While the petitioners had contended that they were engaged continuously, the officials had rejected their claim, stating that some need based casual labourers were engaged in the year 2005 but they had not continued in the department. The officials said in order to verify the casual labourers working in the Division, a Committee was constituted in the year 2011-12 for physical verification of such labourers which was headed by the Superintending Engineer, Hydraulic Circle Budgam. However, the officials said that the petitioners failed to submit the required documents before the Committee and were found not eligible.
26. It is important to note here that the list of the 106 NBCLs who are the petitioners herein, is heavily relied upon by the petitioners to substantiate their claim. Furthermore, by MP no.02/2018, the petitioners brought on record certain documents with the prayer to require the Committee directed to be constituted by the Commissioner / Secretary to Government, PHE Department, to consider the same. Let these documents which have been brought on record by the said MP be examined to ascertain what do they establish.
Going through the documents, the court found that payments have been made to the petitioners just for a month or two in the years 2005 to 2009, not beyond that.
For instance, the name of petitioner no.1 herein figures at serial no.7 of the list. He is shown to have been paid for the months of 10/2006, 12/2007, 12/2008 and 01/2009. Petitioner no.2, Abdul Majid Shah, figuring at serial no.2 of the list, is shown to have been paid for the months of 01/2007, 03/2008, 01/2009 and 12/2009.. ..The document establishes that they had been engaged for a month or two during the relevant years and have duly been paid their wages. This document does not, in any way, support their claim, the court observed.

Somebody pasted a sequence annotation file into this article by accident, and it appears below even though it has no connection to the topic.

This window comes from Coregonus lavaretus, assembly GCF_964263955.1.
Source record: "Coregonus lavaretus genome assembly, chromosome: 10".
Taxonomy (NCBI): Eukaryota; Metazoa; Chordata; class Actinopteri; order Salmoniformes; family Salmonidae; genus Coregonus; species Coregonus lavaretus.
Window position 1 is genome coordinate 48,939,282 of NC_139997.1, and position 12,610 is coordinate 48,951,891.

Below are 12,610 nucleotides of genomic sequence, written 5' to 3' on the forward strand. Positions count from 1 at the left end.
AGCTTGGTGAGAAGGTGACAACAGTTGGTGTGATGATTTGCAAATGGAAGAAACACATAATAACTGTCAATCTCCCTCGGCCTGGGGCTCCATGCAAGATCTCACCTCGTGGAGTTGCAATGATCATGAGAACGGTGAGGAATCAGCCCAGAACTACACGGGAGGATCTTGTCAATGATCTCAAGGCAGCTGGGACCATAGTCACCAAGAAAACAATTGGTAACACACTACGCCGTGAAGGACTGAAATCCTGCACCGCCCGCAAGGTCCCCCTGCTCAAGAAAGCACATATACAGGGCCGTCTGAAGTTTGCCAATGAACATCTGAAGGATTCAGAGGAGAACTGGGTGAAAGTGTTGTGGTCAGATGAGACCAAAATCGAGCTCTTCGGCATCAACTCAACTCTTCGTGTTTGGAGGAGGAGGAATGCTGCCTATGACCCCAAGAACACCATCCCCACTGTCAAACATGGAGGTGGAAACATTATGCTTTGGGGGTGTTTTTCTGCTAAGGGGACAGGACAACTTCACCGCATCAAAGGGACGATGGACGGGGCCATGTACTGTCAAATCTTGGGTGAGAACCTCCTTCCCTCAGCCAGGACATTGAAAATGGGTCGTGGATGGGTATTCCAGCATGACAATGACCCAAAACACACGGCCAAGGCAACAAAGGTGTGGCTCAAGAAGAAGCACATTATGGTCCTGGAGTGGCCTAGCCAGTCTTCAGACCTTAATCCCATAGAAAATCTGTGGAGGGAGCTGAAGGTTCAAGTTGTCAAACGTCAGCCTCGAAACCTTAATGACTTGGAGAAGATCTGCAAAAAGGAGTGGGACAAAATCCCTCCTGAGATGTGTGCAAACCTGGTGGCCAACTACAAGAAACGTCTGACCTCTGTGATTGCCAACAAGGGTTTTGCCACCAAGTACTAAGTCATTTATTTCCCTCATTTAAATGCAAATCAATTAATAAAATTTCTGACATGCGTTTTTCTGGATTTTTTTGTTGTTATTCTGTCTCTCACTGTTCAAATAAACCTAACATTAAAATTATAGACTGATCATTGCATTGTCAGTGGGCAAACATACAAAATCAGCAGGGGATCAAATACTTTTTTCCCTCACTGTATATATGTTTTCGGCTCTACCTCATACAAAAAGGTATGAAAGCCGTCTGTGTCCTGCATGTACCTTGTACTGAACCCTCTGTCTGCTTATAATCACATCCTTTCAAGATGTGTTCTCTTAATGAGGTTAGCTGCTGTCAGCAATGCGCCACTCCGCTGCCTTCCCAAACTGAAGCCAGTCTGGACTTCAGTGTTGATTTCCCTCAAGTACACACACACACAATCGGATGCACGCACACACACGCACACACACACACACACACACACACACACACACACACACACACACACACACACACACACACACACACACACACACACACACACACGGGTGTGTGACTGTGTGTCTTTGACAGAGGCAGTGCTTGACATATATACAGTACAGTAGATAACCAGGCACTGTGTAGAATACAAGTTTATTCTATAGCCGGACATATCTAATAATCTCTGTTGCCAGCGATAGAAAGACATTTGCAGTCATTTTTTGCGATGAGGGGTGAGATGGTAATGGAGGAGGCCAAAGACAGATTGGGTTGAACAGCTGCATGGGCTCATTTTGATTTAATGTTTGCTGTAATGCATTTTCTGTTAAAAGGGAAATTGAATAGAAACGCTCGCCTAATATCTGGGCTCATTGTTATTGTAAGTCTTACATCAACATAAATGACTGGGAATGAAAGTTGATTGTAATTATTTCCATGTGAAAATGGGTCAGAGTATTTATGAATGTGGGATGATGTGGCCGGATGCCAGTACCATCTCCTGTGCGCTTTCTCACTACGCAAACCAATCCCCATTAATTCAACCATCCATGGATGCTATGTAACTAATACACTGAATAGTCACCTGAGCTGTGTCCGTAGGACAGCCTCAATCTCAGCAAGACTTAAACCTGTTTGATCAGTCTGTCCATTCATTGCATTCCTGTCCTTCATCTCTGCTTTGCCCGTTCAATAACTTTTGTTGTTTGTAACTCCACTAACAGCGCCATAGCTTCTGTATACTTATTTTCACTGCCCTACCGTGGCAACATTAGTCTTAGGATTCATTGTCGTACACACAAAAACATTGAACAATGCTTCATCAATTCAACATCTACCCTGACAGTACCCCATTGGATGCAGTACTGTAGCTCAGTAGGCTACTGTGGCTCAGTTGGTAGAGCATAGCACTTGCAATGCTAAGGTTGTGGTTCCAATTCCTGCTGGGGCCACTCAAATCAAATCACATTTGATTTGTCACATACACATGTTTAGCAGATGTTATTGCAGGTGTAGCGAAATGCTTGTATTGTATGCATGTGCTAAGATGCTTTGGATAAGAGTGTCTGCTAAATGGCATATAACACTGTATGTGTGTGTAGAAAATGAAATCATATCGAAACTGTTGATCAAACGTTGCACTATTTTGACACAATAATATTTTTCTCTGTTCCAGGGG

The petitioners had also placed on recorded purported photocopies of nominal muster rolls of casual labourers engaged on need basis at different PHE installations during the months of August, 2006, November, 2006, December, 2006, January, 2007, February, 2007, March, 2007, December, 2008 and January, 2009.
Perusal of these muster rolls reveals that half of these are the copies of the other half, and a person shown to have been engaged during a particular hardly has been engaged again during the other months and even if an engagement is repeated, it is made, at best, for one more month after a considerable gap, the court said, adding, In any case, there is no document evidencing that any of the petitioners was continued month after month as a casual labourer for a sufficiently long period to entitle him to the benefit claimed for in terms of the judgment relied upon by the petitioners.
Before parting with the file, the court observed that at times the authorities tend to be revengeful against those who approach Courts claiming reliefs against them, because they feel like having been put to face awkward situations while defending such claims, as in the instant case.
And by reason thereof do not engage such persons in future. I make it clear that filing of this case before the Court should not be an excuse for the respondents not to engage the petitioners or any one of them on need basis in the future, the court added.